G-20 Pittsburgh Summit: The World Bank said on Wednesday, just a week before leaders of the world's biggest developed and emerging economies, meet in the US city of Pittsburgh, that while the global economy is showing tentative signs of recovery, 43 low-income developing countries are still suffering the consequences of the global recession, which highlights the need to increase support to the poorest countries dealing with economic volatility and crisis.
G-20 leaders will meet at the Pittsburgh Summit on September 24-25th.
In a paper prepared for the G-20 meeting, the World Bank said that as a result of the crisis 89 million more people will be living in extreme poverty, on less than $1.25 a day, by the end of 2010. The global recession has also put at risk $11.6 billion of core spending in areas such as education, health, infrastructure and social protection in the most vulnerable countries.
The G-20 represents about 90 percent of global gross national product, 80 percent of world trade (including trade within the European Union) as well as two-thirds of the world's population, according to the IMF.
Measured by purchasing power, Asia accounts for more than 35 percent of world GDP, compared with the US and the EU at 20 percent each.
The G-20 comprises Argentina, Australia, Brazil, Canada, China, France, Germany, India, Indonesia, Italy, Japan, Mexico, Russia, Saudi Arabia, South Africa, South Korea, Turkey, the UK and the US, plus the European Union, represented by the rotating Council presidency and the European Central Bank. The managing director of the International Monetary Fund and the president of the World Bank, plus the chairs of the International Monetary and Financial Committee and Development Committee of the IMF and World Bank, also participate at G-20 meetings.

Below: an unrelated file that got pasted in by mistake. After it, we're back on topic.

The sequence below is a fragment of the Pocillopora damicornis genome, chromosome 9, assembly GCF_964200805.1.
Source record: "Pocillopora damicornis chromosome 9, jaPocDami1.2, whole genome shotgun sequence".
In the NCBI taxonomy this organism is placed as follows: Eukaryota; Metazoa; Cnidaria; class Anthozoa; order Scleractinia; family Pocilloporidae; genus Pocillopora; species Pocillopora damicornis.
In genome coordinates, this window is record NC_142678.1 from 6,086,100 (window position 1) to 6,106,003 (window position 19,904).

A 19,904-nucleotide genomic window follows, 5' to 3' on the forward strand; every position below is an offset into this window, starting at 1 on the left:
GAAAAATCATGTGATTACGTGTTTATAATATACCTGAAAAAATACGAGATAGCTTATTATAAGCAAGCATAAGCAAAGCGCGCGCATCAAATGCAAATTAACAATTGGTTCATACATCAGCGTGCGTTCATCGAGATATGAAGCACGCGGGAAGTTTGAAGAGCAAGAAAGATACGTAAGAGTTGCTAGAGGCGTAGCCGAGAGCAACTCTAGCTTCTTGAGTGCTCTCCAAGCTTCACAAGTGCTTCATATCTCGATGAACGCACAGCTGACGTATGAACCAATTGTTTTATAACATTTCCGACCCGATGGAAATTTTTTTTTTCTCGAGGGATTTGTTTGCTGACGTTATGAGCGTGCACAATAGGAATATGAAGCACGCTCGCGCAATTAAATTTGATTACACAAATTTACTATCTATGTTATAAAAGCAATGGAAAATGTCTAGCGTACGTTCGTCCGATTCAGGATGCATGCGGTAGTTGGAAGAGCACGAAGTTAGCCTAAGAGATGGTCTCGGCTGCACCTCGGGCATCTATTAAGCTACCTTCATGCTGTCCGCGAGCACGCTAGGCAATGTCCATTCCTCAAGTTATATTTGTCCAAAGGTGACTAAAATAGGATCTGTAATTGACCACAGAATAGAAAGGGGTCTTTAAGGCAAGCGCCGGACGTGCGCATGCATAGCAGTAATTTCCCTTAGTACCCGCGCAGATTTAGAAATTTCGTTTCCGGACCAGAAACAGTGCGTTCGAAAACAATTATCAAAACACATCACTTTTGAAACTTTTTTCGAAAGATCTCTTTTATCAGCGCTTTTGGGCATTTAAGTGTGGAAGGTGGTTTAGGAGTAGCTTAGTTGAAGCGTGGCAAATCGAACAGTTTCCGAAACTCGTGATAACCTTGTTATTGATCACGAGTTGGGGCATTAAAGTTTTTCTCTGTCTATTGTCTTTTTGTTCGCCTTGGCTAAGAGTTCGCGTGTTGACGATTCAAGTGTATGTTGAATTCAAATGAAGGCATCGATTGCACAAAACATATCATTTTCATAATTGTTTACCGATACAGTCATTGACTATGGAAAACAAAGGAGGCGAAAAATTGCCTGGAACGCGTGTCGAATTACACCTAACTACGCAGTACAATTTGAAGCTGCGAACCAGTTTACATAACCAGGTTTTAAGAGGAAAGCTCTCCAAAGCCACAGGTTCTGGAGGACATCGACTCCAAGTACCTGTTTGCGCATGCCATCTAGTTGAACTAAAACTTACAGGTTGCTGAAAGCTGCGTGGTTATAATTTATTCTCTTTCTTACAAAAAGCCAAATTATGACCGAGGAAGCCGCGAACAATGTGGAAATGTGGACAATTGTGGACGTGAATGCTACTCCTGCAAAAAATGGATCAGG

“The poor and most vulnerable are at greatest risk from economic shocks— families are pushed into poverty, health conditions deteriorate, school attendance declines, and progress in other critical areas is stalled or reversed,” said World Bank President Robert Zoellick. “The poorest countries may not be well represented on the G-20, but we cannot ignore the long-term costs of the global downturn on their people’s health and education.”
“InterAction is pleased that the World Bank continues to insert the needs of the world’s poorest nations into the G-20 conversation,” said Samuel A. Worthington, President and CEO of InterAction, the largest coalition of U.S.-based non-governmental organizations focused on the world’s poor. “The G-20 countries must rapidly implement the London Summit pledge of $50 billion dedicated for low-income countries to aid them in designing and implementing the policies and social safety nets most developed nations have already established.”
Despite strong international efforts to cushion the impact of the global recession on Low-Income Countries, the paper states that low-income developing countries continue to suffer the consequences of the food, fuel and financial crises, and the poorest countries will need additional assistance to confront and move beyond the global recession.
The paper recommends coordinated policy action by the G-20 and others in the following areas: